Meadow Grasshopper
Finally, I sort of saw a long overdue first for Morton Bagot, as Dave, walking a few paces ahead of me, suddenly gave a yelp and leapt backwards. He had almost stepped on a Grass Snake. I just about witnessed it slithering rapidly into the long grass where it disappeared.

Sunday, 16 July 2017

Sunday July 16

A cloudy morning, but quite warm, with a very light westerly breeze. A light shower late in the morning.

The early signs were quite promising, with a large tit flock in the copse near Netherstead, and a Sedge Warbler carrying food in a hedgerow by the dragonfly pool. As we approached the pool I noticed a falcon sitting in a dead tree near Stapenhill Wood. The scope, and camera, revealed it to be a Hobby.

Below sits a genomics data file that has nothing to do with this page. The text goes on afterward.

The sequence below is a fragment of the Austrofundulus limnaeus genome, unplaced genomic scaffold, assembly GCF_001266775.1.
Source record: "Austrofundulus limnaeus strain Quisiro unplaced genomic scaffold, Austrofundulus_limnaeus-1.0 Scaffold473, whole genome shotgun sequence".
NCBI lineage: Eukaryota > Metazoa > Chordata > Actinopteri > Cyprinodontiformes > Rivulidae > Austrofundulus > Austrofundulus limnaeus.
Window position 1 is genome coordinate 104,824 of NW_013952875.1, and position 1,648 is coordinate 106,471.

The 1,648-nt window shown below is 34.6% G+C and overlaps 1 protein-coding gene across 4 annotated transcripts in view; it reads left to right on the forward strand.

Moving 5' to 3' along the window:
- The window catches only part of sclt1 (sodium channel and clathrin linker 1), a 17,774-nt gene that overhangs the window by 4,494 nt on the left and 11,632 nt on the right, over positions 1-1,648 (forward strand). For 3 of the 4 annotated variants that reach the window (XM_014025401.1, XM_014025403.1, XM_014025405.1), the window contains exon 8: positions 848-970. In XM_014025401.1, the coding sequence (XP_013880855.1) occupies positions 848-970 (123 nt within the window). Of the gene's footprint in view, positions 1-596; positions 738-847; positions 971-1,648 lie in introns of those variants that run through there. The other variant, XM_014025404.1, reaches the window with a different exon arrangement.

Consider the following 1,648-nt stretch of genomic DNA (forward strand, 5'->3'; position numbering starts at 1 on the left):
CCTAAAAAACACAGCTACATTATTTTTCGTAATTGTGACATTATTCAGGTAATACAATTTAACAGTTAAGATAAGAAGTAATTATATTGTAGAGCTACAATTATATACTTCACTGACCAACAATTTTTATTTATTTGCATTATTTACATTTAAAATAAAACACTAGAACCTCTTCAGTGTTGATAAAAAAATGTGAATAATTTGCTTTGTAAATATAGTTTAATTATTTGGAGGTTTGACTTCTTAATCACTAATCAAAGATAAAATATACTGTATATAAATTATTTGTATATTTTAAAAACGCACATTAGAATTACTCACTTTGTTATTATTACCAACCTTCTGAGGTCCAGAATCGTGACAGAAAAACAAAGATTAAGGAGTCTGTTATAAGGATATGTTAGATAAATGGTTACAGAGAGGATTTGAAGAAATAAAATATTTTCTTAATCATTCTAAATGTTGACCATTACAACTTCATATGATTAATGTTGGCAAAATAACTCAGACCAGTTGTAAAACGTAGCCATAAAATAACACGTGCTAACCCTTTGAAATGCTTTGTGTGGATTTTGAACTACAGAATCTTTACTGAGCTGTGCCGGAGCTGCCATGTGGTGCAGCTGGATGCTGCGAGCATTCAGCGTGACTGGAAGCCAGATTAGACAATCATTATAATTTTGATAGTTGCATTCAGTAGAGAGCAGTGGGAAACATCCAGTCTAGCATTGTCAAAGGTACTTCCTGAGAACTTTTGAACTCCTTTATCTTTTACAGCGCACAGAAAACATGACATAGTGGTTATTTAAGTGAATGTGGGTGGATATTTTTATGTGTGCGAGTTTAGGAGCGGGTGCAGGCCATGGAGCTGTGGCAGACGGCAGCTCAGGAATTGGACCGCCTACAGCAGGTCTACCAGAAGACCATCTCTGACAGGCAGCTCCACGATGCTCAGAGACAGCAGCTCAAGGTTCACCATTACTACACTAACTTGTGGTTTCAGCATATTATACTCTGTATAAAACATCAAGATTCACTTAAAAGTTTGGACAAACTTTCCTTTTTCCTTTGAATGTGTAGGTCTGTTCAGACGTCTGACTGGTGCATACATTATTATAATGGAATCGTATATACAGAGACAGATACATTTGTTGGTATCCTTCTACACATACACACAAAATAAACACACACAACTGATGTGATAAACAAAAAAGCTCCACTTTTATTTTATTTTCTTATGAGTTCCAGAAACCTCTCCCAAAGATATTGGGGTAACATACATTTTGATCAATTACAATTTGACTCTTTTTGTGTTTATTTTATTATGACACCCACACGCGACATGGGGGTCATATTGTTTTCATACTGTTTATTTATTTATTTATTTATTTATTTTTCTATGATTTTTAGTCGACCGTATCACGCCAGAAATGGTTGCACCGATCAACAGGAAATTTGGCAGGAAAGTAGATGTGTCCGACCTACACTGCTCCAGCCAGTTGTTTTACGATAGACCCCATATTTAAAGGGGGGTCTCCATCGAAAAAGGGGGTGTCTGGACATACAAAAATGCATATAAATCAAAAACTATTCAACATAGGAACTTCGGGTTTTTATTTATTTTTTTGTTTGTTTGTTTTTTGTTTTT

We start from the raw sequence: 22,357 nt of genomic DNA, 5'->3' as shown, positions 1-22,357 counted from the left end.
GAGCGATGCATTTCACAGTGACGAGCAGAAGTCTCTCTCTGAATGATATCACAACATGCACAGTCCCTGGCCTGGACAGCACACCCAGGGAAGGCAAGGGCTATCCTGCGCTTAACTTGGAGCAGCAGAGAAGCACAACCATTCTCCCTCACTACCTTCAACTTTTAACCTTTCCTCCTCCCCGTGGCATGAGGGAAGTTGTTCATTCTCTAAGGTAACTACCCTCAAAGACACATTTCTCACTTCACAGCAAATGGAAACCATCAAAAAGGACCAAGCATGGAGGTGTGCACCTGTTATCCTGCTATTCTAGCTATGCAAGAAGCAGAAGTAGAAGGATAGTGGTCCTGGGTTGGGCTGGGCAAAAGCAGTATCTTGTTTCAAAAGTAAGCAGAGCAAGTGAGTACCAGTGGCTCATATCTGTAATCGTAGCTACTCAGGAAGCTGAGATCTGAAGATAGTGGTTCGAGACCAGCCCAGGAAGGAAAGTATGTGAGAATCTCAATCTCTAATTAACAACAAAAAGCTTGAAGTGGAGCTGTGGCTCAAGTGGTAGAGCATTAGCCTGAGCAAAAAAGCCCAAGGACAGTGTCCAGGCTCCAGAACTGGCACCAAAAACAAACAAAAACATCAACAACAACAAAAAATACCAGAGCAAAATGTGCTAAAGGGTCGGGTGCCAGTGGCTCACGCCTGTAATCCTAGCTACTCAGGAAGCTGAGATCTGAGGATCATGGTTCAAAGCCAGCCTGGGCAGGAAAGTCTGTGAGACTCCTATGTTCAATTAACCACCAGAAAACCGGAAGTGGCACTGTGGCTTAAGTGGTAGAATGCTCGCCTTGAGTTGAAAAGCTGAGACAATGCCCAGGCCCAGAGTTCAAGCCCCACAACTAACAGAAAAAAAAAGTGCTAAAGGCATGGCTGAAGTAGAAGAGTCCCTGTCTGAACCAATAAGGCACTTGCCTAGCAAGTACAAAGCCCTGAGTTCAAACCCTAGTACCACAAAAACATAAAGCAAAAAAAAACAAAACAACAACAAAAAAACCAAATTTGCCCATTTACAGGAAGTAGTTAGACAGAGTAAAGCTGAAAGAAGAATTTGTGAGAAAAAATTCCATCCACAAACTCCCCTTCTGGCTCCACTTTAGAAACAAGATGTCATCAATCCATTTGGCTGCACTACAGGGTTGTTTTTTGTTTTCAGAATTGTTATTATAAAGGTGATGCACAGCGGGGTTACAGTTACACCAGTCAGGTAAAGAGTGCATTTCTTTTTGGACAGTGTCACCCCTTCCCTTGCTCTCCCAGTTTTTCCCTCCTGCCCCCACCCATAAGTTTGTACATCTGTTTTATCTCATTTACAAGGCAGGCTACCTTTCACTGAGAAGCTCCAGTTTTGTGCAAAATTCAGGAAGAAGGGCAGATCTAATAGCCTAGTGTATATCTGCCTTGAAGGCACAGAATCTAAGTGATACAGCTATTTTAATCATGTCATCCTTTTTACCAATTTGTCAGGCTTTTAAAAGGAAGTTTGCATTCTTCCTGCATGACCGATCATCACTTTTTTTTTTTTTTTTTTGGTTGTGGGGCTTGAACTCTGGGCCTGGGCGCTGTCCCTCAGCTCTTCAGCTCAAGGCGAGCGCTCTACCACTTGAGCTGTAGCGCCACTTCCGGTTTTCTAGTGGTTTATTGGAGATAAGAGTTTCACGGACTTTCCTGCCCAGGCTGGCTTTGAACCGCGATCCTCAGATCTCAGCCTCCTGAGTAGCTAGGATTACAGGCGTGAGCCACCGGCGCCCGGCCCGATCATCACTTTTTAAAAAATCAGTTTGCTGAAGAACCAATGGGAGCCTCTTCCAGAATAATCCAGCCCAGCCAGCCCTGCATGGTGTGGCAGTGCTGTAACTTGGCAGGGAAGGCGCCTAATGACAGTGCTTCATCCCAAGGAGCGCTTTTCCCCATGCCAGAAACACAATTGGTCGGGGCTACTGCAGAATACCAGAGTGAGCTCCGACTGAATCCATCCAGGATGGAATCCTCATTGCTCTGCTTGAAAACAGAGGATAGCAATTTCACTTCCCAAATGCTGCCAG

Hobby
The main pool was, as expected, still losing water through evaporation. A Little Egret stalked behind the island, while the large areas of mud contained several Pied Wagtails and a single juvenile Little Ringed Plover.

Little Ringed Plover
The flash field was even more disappointing. The furthest flash has no muddy edge and contained a few Mallard and a Coot, while the nearest flash is almost entirely drying mud and held a couple of Grey Herons.

Inevitably our attention turned to insects. A bumblebee-mimic hoverfly, Volucella bombylans, showed well. They can apparently mimc either Red-tailed or White-tailed Bumblebees, this one looked like the latter.

Volucella bombylans
There were plenty of butterflies still in evidence, but the only new one was a Small White, and I took too long trying to get a shot. One pool which still had plenty of water also contained a Kingfisher, and the first brood of Tufted Ducks of the year.

Tufted Duck family
Numerous little grass moths fluttered up, but we generally ignored them. However, I did recognise several Shaded Broad-bars, and a micro called Agapeta hamana. I think I have seen them here before, too.